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How to Monetize Your Apps

by: Kylie Holman

Last week, we talked about what it takes to build a successful app: Building an App That Succeeds – Steps to Avoid Failure.

Monetizing Apps

You have a great app idea and a plan to get it done. Now, you have to figure out how to get paid. We want to tell you about the different ways in which you can actually make money off your app. Revenue from mobile apps is projected to double by 2020, so there is a viable market if you can choose the right strategy. Luckily, you have a few different options depending on what works best for your app and your business.

Revenue Generation

1. In-App Advertising

Advertising remains the most popular method of making money in apps. The ads are simply displayed in the app in a banner or between screens, depending on the app. Some apps will also give users rewards for watching ads, like Duolingo offering Lingots for watching optional ads. This may not be the best option unless you have A LOT of users (millions). It also is the most disliked method by users, so it is key to make the ad as seamless in the user experience as possible.

2. One-Time Purchase

This just means that the app isn’t free and users purchase the app for a one-time fee. Most people don’t go with this option as it doesn’t create recurring revenue. There is also a point of download friction, as the cost can stop people from trying the app altogether. 

How to Monetize Your Apps

3. Freemium Model

Some features are free, but users can pay to access new features or disable things (such as ads). However, users can choose to stick with the free version. You have to provide an incentive for the users to pay to get to the next level.

4. Marketplace Model

This method of monetization is growing in popularity. The app acts as the “middle man” or mediator between two user types. For example, Uber users pay to ride in a car and Uber drivers receive money from providing the ride. Uber makes a percentage of money for facilitating each interaction.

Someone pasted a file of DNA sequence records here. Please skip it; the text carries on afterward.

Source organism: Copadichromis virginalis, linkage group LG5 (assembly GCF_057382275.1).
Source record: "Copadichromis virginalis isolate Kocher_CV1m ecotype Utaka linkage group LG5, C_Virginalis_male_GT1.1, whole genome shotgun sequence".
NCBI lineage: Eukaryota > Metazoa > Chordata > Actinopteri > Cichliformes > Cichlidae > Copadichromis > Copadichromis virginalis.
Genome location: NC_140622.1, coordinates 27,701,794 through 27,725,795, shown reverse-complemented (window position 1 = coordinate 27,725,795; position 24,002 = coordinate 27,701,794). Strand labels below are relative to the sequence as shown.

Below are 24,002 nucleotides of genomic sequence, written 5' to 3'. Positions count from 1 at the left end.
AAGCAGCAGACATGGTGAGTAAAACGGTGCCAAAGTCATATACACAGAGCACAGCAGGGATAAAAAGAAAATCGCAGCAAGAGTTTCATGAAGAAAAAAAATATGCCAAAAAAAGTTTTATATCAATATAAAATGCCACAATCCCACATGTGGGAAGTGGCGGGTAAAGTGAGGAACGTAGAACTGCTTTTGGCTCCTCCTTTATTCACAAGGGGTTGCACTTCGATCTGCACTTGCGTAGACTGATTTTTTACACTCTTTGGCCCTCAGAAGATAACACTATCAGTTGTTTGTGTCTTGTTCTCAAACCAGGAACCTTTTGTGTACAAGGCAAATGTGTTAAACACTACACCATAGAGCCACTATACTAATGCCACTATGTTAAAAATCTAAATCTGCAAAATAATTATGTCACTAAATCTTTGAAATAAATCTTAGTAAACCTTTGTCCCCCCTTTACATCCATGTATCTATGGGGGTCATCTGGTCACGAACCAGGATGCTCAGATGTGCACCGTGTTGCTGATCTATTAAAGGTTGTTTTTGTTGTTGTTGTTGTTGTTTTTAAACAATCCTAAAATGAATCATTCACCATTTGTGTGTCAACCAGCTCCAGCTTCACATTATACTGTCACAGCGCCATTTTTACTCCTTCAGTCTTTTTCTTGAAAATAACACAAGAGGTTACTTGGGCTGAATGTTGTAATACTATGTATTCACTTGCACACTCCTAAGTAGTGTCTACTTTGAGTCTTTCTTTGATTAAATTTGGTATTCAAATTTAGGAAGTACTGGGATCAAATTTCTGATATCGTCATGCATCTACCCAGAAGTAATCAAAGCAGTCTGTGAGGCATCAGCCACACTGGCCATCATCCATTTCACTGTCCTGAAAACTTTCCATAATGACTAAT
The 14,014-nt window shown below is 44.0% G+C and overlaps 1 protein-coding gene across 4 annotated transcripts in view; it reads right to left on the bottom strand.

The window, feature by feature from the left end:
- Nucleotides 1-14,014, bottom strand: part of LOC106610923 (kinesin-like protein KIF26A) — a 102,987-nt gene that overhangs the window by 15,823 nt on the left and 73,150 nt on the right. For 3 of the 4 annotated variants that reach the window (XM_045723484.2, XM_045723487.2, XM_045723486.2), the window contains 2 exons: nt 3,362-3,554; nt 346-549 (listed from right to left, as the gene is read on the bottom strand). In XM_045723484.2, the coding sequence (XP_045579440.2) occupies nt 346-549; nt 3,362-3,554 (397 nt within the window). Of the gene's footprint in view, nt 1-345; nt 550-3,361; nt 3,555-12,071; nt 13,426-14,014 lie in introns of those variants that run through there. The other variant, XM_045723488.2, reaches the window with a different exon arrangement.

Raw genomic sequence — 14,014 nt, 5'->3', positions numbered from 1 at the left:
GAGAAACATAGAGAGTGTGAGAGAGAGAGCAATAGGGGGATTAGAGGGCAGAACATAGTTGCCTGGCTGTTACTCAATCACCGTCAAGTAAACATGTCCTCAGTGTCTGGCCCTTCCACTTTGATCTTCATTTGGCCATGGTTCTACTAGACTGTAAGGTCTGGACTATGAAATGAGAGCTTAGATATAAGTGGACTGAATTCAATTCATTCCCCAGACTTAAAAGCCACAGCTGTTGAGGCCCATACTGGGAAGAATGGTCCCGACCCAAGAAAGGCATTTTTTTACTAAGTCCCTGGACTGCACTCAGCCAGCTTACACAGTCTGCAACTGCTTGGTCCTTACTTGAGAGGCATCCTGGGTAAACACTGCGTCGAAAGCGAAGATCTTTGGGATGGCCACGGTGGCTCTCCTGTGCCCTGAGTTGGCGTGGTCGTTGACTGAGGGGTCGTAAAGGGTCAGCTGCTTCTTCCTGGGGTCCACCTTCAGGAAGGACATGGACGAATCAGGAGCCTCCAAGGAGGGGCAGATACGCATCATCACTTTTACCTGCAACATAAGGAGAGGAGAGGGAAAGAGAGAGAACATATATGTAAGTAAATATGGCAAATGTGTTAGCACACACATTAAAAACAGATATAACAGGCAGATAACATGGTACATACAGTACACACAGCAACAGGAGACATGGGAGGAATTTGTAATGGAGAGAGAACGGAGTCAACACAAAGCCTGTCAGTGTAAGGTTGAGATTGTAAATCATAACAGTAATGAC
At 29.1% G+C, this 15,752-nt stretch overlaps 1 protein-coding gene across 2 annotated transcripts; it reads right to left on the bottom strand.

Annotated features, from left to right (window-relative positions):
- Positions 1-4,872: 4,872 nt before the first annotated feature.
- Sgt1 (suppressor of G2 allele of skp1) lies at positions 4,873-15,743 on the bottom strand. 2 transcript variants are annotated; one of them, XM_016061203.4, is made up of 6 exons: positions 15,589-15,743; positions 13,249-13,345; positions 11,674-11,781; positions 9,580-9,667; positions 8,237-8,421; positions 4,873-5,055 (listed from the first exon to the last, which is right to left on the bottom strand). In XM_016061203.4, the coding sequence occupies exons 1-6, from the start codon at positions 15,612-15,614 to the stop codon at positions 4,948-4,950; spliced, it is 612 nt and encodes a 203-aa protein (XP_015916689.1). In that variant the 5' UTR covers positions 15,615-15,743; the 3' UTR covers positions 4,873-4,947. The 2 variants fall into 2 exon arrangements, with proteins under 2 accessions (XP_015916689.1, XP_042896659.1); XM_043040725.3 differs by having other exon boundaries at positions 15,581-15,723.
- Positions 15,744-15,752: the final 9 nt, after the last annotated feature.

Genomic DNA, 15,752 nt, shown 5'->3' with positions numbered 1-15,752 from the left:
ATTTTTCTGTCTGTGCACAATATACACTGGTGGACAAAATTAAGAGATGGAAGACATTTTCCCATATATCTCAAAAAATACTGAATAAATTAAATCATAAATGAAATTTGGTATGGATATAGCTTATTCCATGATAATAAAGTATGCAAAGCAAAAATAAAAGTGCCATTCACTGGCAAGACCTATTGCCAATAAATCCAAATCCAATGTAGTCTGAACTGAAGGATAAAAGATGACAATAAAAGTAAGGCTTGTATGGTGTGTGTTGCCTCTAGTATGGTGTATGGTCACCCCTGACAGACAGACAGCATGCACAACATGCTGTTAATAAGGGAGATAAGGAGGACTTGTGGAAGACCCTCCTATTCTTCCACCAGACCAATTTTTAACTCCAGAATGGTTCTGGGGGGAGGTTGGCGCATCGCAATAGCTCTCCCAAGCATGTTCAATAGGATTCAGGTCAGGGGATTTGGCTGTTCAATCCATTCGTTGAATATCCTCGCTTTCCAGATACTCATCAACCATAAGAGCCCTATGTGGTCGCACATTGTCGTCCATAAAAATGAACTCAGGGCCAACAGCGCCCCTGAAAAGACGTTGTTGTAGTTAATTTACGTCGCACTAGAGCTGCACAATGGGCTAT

5. In-App Purchases

The user pays for extra features or items in the app. This could be extra lives in a game or filters on a photo editing app. In-app purchases can be either consumable or non-consumable. Consumable purchases have to be bought over and over, like extra health points or game hints. Non-consumable purchases are bought once, like unlimited hints or removing ads. In-app purchases are subject to the 30% cut from Apple and Android. These can not be avoided with a web app payment system, unlike with some other methods mentioned below.

6. Selling Goods, Products, or Services

The goods are delivered outside the app. However, the payment is allowed to be processed in the app without incurring the 30% fee Apple and Android typically take from in-app purchases. You will need a large amount of users and a compelling product to make this strategy more effective through an app rather than a typical e-commerce website.

7. Subscriptions

Users pay a subscription to receive the on-going service. Some subscriptions give access to digital content, like newspapers, while some allow for more functionality or access to tools within the app.

Keep in mind that Apple & Android take 30% of in-app subscription purchases made within the app. We recommend having a separate web app that handles all payment processing for subscriptions to avoid the fee

A good example of this is Netflix. If you buy a Netflix subscription, you can’t pay for it within the app anymore. You have to visit the website in order to subscribe.

8. White Label

We’re starting to see an increased interest in the white label approach. A business develops an app and sells it to another company to be rebranded and resold. This can be a one-time sale or it can include ongoing licensing or royalties.

9. Selling Data

Apps with many users generate large amounts of data about demographics, usage, interests, connections, etc. One possible revenue stream is to work with marketing companies that purchase data sets, to “sell” the data collected in your app. To make this an effective monetization strategy you need to be clear with your users in a Privacy Policy how their data is used, and you need A LOT of users (millions). FourSquare is a good example of an app that uses a data monetization strategy. Millions of users added info about their locations, and now FourSquare sells that data to other developers through an API (applied programming interface). 

There are many ways to generate revenue with mobile apps. Most successful apps utilize several of the strategies listed above. Reference this list to get a high level view of the popular strategies, but keep in mind that it is up to you to dig deeper and learn how to make your choice a success!s, the shift will continue to move towards hybrid.

How to Monetize Your Apps

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